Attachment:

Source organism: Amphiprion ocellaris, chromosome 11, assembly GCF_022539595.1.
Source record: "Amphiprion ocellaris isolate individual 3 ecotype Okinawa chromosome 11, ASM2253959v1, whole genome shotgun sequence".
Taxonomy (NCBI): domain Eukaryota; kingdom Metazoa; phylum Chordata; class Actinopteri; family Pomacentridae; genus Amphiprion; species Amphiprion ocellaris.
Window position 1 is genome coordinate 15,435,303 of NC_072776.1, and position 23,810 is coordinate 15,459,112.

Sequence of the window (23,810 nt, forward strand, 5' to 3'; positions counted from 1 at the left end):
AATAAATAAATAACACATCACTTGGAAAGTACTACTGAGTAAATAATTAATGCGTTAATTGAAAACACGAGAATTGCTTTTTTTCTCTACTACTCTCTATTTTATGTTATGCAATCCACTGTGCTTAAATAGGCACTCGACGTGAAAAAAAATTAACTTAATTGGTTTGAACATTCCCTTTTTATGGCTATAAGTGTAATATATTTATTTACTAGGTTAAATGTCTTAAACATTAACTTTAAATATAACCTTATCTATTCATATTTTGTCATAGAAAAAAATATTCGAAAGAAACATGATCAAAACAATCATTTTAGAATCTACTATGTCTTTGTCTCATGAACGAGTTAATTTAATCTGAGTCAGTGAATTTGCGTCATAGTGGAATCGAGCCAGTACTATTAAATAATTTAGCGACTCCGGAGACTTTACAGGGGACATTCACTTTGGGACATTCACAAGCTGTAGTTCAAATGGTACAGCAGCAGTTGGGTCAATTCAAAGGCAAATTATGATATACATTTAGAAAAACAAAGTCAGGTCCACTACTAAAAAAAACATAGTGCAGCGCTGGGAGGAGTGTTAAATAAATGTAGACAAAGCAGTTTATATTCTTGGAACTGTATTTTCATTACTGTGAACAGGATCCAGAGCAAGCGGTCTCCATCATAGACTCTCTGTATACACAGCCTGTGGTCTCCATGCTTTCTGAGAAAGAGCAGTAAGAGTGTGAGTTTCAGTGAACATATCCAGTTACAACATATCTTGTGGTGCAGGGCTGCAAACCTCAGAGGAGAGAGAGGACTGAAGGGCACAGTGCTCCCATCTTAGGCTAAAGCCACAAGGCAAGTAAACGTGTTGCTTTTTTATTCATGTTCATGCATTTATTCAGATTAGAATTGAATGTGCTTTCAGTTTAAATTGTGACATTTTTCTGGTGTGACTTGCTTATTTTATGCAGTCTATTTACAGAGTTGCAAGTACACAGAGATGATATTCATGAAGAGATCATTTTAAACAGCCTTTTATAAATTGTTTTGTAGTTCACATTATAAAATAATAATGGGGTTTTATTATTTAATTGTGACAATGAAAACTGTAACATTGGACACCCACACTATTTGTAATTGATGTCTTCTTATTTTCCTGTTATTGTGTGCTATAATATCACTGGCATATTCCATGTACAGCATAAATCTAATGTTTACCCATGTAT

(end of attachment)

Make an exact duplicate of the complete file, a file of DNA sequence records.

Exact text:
Source organism: Amphiprion ocellaris, chromosome 11, assembly GCF_022539595.1.
Source record: "Amphiprion ocellaris isolate individual 3 ecotype Okinawa chromosome 11, ASM2253959v1, whole genome shotgun sequence".
Taxonomy (NCBI): domain Eukaryota; kingdom Metazoa; phylum Chordata; class Actinopteri; family Pomacentridae; genus Amphiprion; species Amphiprion ocellaris.
Window position 1 is genome coordinate 15,435,303 of NC_072776.1, and position 23,810 is coordinate 15,459,112.

Sequence of the window (23,810 nt, forward strand, 5' to 3'; positions counted from 1 at the left end):
AATAAATAAATAACACATCACTTGGAAAGTACTACTGAGTAAATAATTAATGCGTTAATTGAAAACACGAGAATTGCTTTTTTTCTCTACTACTCTCTATTTTATGTTATGCAATCCACTGTGCTTAAATAGGCACTCGACGTGAAAAAAAATTAACTTAATTGGTTTGAACATTCCCTTTTTATGGCTATAAGTGTAATATATTTATTTACTAGGTTAAATGTCTTAAACATTAACTTTAAATATAACCTTATCTATTCATATTTTGTCATAGAAAAAAATATTCGAAAGAAACATGATCAAAACAATCATTTTAGAATCTACTATGTCTTTGTCTCATGAACGAGTTAATTTAATCTGAGTCAGTGAATTTGCGTCATAGTGGAATCGAGCCAGTACTATTAAATAATTTAGCGACTCCGGAGACTTTACAGGGGACATTCACTTTGGGACATTCACAAGCTGTAGTTCAAATGGTACAGCAGCAGTTGGGTCAATTCAAAGGCAAATTATGATATACATTTAGAAAAACAAAGTCAGGTCCACTACTAAAAAAAACATAGTGCAGCGCTGGGAGGAGTGTTAAATAAATGTAGACAAAGCAGTTTATATTCTTGGAACTGTATTTTCATTACTGTGAACAGGATCCAGAGCAAGCGGTCTCCATCATAGACTCTCTGTATACACAGCCTGTGGTCTCCATGCTTTCTGAGAAAGAGCAGTAAGAGTGTGAGTTTCAGTGAACATATCCAGTTACAACATATCTTGTGGTGCAGGGCTGCAAACCTCAGAGGAGAGAGAGGACTGAAGGGCACAGTGCTCCCATCTTAGGCTAAAGCCACAAGGCAAGTAAACGTGTTGCTTTTTTATTCATGTTCATGCATTTATTCAGATTAGAATTGAATGTGCTTTCAGTTTAAATTGTGACATTTTTCTGGTGTGACTTGCTTATTTTATGCAGTCTATTTACAGAGTTGCAAGTACACAGAGATGATATTCATGAAGAGATCATTTTAAACAGCCTTTTATAAATTGTTTTGTAGTTCACATTATAAAATAATAATGGGGTTTTATTATTTAATTGTGACAATGAAAACTGTAACATTGGACACCCACACTATTTGTAATTGATGTCTTCTTATTTTCCTGTTATTGTGTGCTATAATATCACTGGCATATTCCATGTACAGCATAAATCTAATGTTTACCCATGTAT